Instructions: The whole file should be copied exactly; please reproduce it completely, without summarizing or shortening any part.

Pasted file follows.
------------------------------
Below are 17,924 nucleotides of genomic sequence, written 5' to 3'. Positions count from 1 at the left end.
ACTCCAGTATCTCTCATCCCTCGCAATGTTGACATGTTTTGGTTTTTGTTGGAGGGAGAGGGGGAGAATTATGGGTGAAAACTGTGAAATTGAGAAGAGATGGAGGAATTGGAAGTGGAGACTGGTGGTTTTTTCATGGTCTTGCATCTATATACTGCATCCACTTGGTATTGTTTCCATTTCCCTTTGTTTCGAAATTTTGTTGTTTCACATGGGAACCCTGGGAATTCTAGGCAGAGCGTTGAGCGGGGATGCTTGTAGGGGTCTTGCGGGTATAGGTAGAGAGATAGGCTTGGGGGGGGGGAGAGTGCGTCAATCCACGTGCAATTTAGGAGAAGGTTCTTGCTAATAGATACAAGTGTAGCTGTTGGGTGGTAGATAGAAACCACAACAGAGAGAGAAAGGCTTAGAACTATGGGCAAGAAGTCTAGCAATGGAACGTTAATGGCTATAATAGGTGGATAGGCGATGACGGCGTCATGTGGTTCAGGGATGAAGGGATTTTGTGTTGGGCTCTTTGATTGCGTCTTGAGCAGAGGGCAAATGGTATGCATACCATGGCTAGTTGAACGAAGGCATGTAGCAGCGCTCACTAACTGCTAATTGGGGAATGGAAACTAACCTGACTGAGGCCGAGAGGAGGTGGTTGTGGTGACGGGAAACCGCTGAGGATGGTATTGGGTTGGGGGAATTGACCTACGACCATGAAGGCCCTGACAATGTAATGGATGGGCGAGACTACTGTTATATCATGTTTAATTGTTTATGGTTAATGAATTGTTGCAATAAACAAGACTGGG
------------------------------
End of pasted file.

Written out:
Below are 17,924 nucleotides of genomic sequence, written 5' to 3'. Positions count from 1 at the left end.
ACTCCAGTATCTCTCATCCCTCGCAATGTTGACATGTTTTGGTTTTTGTTGGAGGGAGAGGGGGAGAATTATGGGTGAAAACTGTGAAATTGAGAAGAGATGGAGGAATTGGAAGTGGAGACTGGTGGTTTTTTCATGGTCTTGCATCTATATACTGCATCCACTTGGTATTGTTTCCATTTCCCTTTGTTTCGAAATTTTGTTGTTTCACATGGGAACCCTGGGAATTCTAGGCAGAGCGTTGAGCGGGGATGCTTGTAGGGGTCTTGCGGGTATAGGTAGAGAGATAGGCTTGGGGGGGGGGAGAGTGCGTCAATCCACGTGCAATTTAGGAGAAGGTTCTTGCTAATAGATACAAGTGTAGCTGTTGGGTGGTAGATAGAAACCACAACAGAGAGAGAAAGGCTTAGAACTATGGGCAAGAAGTCTAGCAATGGAACGTTAATGGCTATAATAGGTGGATAGGCGATGACGGCGTCATGTGGTTCAGGGATGAAGGGATTTTGTGTTGGGCTCTTTGATTGCGTCTTGAGCAGAGGGCAAATGGTATGCATACCATGGCTAGTTGAACGAAGGCATGTAGCAGCGCTCACTAACTGCTAATTGGGGAATGGAAACTAACCTGACTGAGGCCGAGAGGAGGTGGTTGTGGTGACGGGAAACCGCTGAGGATGGTATTGGGTTGGGGGAATTGACCTACGACCATGAAGGCCCTGACAATGTAATGGATGGGCGAGACTACTGTTATATCATGTTTAATTGTTTATGGTTAATGAATTGTTGCAATAAACAAGACTGGG